Last week, the reflation trade continued to be the key theme driving asset markets: investors looked to vaccine rollouts allowing economies to reopen and the prospect of a further US1.9tn in fiscal stimulus in the US. This resulted in USTs coming under pressure with the yield on the UST 10-year and UST 30-year closing out the week 13bps higher at 1.34% and 2.14% respectively. The 2s30s spread widened 12bps to 202 bps. Global equity markets were mixed: after a strong start to the holiday shortened week, the S&P500 ended the week down 0.71% and the Nasdaq fell 1.57%. The trading week in a number of Asian markets was also shortened by the Lunar New Year holidays. The Nikkei fared better gaining 1.69% on the week taking the index above 30,000, a level it has not traded at since August 1990, spurred on with better than expected economic data releases: Q4 GDP expanded 12.7% (quarterly annualised).
Broadly, US economic data releases pointed to improvement: On Wednesday US retail sales for January was a blow out figure registering 5.3% mom when the survey had been looking for 1.1%. The January PPI data had also exceeded expectations registering 1.3% mom. Friday’s February PMI data was robust with the services composite coming in ahead of expectations at 58.9 versus expectations of 58 although the manufacturing PMI came in slightly below expectations at 58.5. The employment data was less positive: weekly US jobless claims increased to 861,000 and the prior week’s figure was revised up by 55,000 to 848,000. Nevertheless, midweek the FOMC minutes continued to highlight “the economy remained far from the Committee’s longer run goals” and that the outlook is uncertain, and the path of the virus would be critical in determining the path of the economy. On inflation “Participants generally viewed the risks to the outlook for inflation as having become more balanced than was the case over most of 2020, although most still viewed the risks as weighted to the downside.” Plus, “Many participants stressed the importance of distinguishing between such one-time changes in relative prices and changes in the underlying trend for inflation, noting that changes in relative prices could temporarily raise measured inflation but would be unlikely to have a lasting effect. Some participants further observed that 12-month PCE inflation was likely to move somewhat above 2 percent for a brief period in the spring as the unusually low monthly observations from last spring roll out of the 12-month calculation.”
The ECB minutes for January suggested policy will remain supportive noting “a temporary boost to inflation should not be mistaken for a sustained increase, which was still likely to emerge only slowly.” However, the reflation theme continued to be a focus for markets. In Germany, the manufacturing PMI for February reached a 3 year high of 60.6 but the services PMI was much weaker falling to a 9 month low of 45.9. The German ZEW survey of expectations for February came well ahead expectations. A combination of the stronger data and general reflation trade saw the bund curve steepen. In Italy Mario Draghi moved forward with his unity government’s agenda with aims to accelerate the vaccine rollout, invest the EUR210bn of EU recovery funds and implement structural reforms in the legal system and public administration. A 10 year BTP issue received strong demand of EUR65.5bn versus the issue size of EUR10bn and was priced at a yield of 0.604%. In the UK, January retail sales disappointed falling 5.9% yoy but the PMI data for February was better than expected. The market looked to the continued progress of the vaccine programme and the potential for the economy to reopen. The 10 year gilt yield rose 18bps to 0.70% at Friday’s close and sterling strengthened versus the US dollar.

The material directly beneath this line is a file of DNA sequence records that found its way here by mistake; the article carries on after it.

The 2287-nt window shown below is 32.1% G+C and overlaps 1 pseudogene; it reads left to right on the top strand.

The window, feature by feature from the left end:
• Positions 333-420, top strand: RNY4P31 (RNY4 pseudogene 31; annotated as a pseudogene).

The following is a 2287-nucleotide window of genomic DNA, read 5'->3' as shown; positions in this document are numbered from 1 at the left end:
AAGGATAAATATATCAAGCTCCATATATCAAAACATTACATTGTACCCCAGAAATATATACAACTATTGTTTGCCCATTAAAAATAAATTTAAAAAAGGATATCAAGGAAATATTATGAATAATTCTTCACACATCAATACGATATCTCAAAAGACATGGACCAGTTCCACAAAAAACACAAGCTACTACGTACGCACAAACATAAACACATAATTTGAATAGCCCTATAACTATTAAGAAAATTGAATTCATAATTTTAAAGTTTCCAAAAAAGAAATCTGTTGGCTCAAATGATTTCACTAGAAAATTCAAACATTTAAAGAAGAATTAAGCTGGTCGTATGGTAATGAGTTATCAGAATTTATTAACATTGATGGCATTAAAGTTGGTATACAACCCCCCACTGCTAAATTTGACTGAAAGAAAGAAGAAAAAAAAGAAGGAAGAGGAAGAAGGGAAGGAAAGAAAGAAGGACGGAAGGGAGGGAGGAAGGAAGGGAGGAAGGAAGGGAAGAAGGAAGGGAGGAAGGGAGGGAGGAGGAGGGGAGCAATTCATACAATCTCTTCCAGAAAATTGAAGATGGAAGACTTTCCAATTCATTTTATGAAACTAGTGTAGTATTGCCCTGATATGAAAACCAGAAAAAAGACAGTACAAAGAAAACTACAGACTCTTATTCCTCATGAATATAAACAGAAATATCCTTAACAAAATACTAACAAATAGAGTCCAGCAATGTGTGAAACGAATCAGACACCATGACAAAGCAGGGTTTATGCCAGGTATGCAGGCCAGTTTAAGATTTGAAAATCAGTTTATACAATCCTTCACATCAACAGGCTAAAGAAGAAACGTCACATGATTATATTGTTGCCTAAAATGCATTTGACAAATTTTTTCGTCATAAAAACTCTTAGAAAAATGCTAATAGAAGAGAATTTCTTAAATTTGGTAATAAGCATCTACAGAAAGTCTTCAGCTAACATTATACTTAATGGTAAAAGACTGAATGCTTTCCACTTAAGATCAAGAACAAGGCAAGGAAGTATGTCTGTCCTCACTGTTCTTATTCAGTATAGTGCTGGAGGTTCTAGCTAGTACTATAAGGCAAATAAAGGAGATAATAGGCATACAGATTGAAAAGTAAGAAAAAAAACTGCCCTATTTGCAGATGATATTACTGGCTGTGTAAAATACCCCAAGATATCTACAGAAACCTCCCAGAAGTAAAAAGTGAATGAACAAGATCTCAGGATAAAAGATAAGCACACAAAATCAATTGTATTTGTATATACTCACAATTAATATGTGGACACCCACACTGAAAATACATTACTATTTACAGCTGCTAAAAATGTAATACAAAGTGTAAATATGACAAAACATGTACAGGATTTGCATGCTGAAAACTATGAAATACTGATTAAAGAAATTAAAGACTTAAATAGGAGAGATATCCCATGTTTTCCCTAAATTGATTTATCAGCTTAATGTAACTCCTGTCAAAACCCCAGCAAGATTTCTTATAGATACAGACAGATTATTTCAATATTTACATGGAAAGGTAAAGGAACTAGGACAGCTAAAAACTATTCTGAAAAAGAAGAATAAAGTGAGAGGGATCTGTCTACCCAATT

In the week ahead, progress on the vaccine rollout and whether covid infections continue to fall remains a focus, On Monday Boris Johnson is due to announce the roadmap for bringing England out of lockdown while on Thursday EU leaders hold a video summit with travel restrictions and vaccines expected to be a topic of discussion. Progress on the US USD1.9tn stimulus package will also be a focus: Nancy Pelosi, D-Calif., stated she hoped for a full House vote on the package by the end of this week. Key speakers over the week include Jerome Powell who is due to present his semi-annual economic testimony before the Senate Banking Committee on Tuesday and the US House Committee on Financial Services on Wednesday. Lael Brainard, Richard Clarida, Randal Quarles, Raphael Bostic, James Bullard and John Williams are also due to speak later in the week. Other central bank speakers include ECB President Christine Lagarde on Monday, BoE MPC Member Gertjan Vlieghe on Tuesday and Andy Haldane the BoE Governor on Wednesday. In terms of central bank news, the PBoC is expected to leave its 1 year and 5 year loan prime rates unchanged at 3.85% and 4.65% and RBNZ is not expected to maintain its current policy settings at its meeting on Wednesday. Key US data releases include the Chicago Fed National Activity Index for January, the preliminary estimate for January durable goods orders, 4Q’20 GDP (second estimate) where the Bloomberg survey is looking for a 4.2% annualised rate of growth versus the initial estimate of 4%. US January new home sales and pending home sales for January is also due. Finally, on Friday the January PCE deflator will be closely watched given the focus on inflation with the Bloomberg survey looking for a gain of 1.4% yoy. In Europe, the German IFO survey data for February is due on Monday and will be watched as a gauge of how the economy is faring. On Tuesday, the final reading of the Euro area CPI is due with the Bloomberg survey looking for a reading of 0.9%.